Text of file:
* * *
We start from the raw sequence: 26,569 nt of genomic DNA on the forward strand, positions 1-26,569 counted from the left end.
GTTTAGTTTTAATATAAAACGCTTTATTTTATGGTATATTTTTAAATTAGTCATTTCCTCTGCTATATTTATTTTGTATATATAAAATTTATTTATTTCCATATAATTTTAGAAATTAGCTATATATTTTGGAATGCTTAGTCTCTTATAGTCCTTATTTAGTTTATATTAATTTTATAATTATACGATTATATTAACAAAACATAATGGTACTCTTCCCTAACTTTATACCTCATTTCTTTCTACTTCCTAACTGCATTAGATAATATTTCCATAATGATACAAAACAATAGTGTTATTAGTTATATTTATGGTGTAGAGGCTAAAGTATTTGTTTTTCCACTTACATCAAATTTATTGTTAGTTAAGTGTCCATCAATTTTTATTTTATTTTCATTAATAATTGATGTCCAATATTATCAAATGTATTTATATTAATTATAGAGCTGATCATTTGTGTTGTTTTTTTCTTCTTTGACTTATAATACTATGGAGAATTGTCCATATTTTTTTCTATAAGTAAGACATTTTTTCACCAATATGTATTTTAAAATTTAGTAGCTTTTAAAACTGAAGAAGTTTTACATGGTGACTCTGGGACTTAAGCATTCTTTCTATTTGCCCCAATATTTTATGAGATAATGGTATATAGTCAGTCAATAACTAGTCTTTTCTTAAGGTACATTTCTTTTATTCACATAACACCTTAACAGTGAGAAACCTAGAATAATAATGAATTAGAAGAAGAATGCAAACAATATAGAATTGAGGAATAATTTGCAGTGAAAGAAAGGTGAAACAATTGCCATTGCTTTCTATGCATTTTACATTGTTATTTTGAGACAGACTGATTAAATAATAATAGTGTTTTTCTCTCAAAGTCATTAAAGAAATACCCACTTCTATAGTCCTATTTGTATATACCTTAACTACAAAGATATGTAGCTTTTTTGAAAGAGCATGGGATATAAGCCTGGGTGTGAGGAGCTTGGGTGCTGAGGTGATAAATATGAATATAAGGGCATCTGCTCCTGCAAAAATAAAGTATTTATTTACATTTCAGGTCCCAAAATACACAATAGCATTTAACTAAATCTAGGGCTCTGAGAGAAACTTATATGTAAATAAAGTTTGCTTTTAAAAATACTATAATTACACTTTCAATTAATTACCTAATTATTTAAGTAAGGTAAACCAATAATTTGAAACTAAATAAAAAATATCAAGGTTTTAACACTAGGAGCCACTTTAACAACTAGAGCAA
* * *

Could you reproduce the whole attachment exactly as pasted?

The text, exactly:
We start from the raw sequence: 26,569 nt of genomic DNA on the forward strand, positions 1-26,569 counted from the left end.
GTTTAGTTTTAATATAAAACGCTTTATTTTATGGTATATTTTTAAATTAGTCATTTCCTCTGCTATATTTATTTTGTATATATAAAATTTATTTATTTCCATATAATTTTAGAAATTAGCTATATATTTTGGAATGCTTAGTCTCTTATAGTCCTTATTTAGTTTATATTAATTTTATAATTATACGATTATATTAACAAAACATAATGGTACTCTTCCCTAACTTTATACCTCATTTCTTTCTACTTCCTAACTGCATTAGATAATATTTCCATAATGATACAAAACAATAGTGTTATTAGTTATATTTATGGTGTAGAGGCTAAAGTATTTGTTTTTCCACTTACATCAAATTTATTGTTAGTTAAGTGTCCATCAATTTTTATTTTATTTTCATTAATAATTGATGTCCAATATTATCAAATGTATTTATATTAATTATAGAGCTGATCATTTGTGTTGTTTTTTTCTTCTTTGACTTATAATACTATGGAGAATTGTCCATATTTTTTTCTATAAGTAAGACATTTTTTCACCAATATGTATTTTAAAATTTAGTAGCTTTTAAAACTGAAGAAGTTTTACATGGTGACTCTGGGACTTAAGCATTCTTTCTATTTGCCCCAATATTTTATGAGATAATGGTATATAGTCAGTCAATAACTAGTCTTTTCTTAAGGTACATTTCTTTTATTCACATAACACCTTAACAGTGAGAAACCTAGAATAATAATGAATTAGAAGAAGAATGCAAACAATATAGAATTGAGGAATAATTTGCAGTGAAAGAAAGGTGAAACAATTGCCATTGCTTTCTATGCATTTTACATTGTTATTTTGAGACAGACTGATTAAATAATAATAGTGTTTTTCTCTCAAAGTCATTAAAGAAATACCCACTTCTATAGTCCTATTTGTATATACCTTAACTACAAAGATATGTAGCTTTTTTGAAAGAGCATGGGATATAAGCCTGGGTGTGAGGAGCTTGGGTGCTGAGGTGATAAATATGAATATAAGGGCATCTGCTCCTGCAAAAATAAAGTATTTATTTACATTTCAGGTCCCAAAATACACAATAGCATTTAACTAAATCTAGGGCTCTGAGAGAAACTTATATGTAAATAAAGTTTGCTTTTAAAAATACTATAATTACACTTTCAATTAATTACCTAATTATTTAAGTAAGGTAAACCAATAATTTGAAACTAAATAAAAAATATCAAGGTTTTAACACTAGGAGCCACTTTAACAACTAGAGCAA